Tuesday, December 19, 2006

Their Daughter the Writer

Chanukah is finally here, and you know what that means: family dinners. And because my parents are divorced, the family dinners are doubled. So this past weekend I spent the second night of Chanukah with my mother and the third with my father, and I couldn't help but laugh at how different the two evenings were. Besides the fact that my father is an accountant who reads biographies of dead presidents and listens to country music and my mother is a therapist who attends yoga and Buddhist meditation groups, the way they speak of me and show their support is very different.

My mother thinks everything I do is wonderful. She subscribes to Time Out, Crimespree and buys whichever issue of Curve I have written for. She speaks of my work as if it deserves a National Book Award, as if getting a 200-word book review published in Crimespree is a feat only to be accomplished by the most talented of writers. To tell you the truth, I could vomit on a piece of paper, hand it to her, and she'd say how she loves my experimental writing style and my willingness to take risks in my work. After dinner and presents, she proceeded to take out her box filled with my publications and pass them around so the family could read. Nicole, of course, gives me the look that I've seen a million times, the one that says, "No wonder you have such a swelled head!" But we all need this person in our lives, the blind cheerleader who will always tell us how wonderful we are, even if we suck.

My father, on the other hand, is more practical. He wants to know how much I get paid for each publication and gauges his support from there. He is more impressed that I am able to support myself financially than he was when I got an agent. I hear him on the phone, telling his friends proudly, "Yup, she's finally off my tab." A whole different type of support. And at this dinner, as I am grilled about the status of my novel and my father makes suggestions about grad school, Nicole gives me a completely different look. It is the look that I've seen a million times, one that says, "Don't worry, I think you're wonderful." But we all need this person in our lives, the skeptic that you want to prove wrong by actually being successful. Sometimes this is what drives me, more than making my mother proud because that is easy. Sometimes I am driven by my stubborn determination to prove my father wrong, and this can be just as effective.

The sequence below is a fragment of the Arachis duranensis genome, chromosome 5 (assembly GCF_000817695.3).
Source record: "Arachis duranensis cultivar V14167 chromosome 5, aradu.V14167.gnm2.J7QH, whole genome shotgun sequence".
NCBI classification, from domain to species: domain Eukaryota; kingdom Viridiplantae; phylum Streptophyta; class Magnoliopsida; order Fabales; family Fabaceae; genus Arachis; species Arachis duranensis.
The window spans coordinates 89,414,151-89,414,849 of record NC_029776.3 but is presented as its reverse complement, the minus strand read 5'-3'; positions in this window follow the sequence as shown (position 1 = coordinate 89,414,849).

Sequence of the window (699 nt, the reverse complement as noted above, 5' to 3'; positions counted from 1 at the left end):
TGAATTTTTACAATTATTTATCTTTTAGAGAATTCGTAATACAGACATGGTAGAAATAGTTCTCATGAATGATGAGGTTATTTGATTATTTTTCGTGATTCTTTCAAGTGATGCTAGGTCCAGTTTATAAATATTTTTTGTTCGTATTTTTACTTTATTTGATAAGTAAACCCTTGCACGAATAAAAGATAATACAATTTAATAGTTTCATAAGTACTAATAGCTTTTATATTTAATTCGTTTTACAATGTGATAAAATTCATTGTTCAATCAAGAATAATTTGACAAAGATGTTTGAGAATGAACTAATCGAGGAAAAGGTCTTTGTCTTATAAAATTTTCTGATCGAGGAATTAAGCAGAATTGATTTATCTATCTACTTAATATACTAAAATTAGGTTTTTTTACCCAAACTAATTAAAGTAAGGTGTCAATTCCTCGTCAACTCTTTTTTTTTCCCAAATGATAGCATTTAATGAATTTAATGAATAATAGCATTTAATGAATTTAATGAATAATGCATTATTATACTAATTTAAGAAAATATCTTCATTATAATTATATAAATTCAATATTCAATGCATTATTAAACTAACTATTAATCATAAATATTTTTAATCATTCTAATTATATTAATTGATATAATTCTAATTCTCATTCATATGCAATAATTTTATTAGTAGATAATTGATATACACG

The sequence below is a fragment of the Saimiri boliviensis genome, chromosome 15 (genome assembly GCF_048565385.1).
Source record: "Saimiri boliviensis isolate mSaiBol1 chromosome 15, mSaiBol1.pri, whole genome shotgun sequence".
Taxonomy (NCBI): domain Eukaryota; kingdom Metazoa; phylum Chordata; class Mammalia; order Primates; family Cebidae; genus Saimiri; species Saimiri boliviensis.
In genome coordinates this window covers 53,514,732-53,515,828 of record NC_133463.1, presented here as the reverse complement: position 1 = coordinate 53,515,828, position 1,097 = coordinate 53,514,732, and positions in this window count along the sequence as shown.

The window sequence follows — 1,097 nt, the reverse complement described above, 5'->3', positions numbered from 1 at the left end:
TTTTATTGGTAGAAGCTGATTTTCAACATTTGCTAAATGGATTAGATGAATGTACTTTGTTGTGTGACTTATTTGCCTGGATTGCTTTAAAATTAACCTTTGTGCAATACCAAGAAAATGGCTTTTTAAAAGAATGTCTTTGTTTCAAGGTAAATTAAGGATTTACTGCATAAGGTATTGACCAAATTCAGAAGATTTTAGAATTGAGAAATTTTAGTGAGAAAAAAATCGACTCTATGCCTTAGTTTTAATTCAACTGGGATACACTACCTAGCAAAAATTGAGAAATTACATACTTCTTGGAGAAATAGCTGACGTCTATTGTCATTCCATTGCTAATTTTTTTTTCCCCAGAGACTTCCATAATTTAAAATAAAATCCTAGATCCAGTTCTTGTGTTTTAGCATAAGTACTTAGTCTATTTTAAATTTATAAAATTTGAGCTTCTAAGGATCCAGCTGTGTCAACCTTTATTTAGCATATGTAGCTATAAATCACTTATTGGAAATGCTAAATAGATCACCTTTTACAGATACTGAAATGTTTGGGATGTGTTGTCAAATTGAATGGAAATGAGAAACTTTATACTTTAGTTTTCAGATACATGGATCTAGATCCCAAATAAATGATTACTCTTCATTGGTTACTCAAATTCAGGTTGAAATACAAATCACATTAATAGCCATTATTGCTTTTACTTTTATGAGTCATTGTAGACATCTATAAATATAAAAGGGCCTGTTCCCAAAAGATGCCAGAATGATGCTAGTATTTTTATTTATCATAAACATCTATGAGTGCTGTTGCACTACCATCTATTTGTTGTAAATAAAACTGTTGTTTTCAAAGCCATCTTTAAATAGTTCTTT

Whenever I talk to writers, especially ones that are still working toward publication, I love hearing about their parents and what they think of their children's writing. My friend Marcus, always raves about how supportive his parents are, how they are always his first readers, whereas Dennis Lehane says that his father still asks when he is going back to teaching to earn a steady living. Some parents think their writer offspring are ruining their lives while others think they are G-d's gift to the literary world. My mother would buy fifty copies of my book when it gets published, while I'm pretty sure my father would just get it at the public library. I could never publish anything and my mother would still think I'm talented. My novel could hit the NY times bestseller list and my father would still ask if I wanted to pick up some extra cash by helping him at his office.

Some may prefer one support method over the other, but I think having a mix works best, when you have one parent swelling your head and eliminating your insecurities before the other takes a pin and bursts your bubble, bringing you back down to earth.

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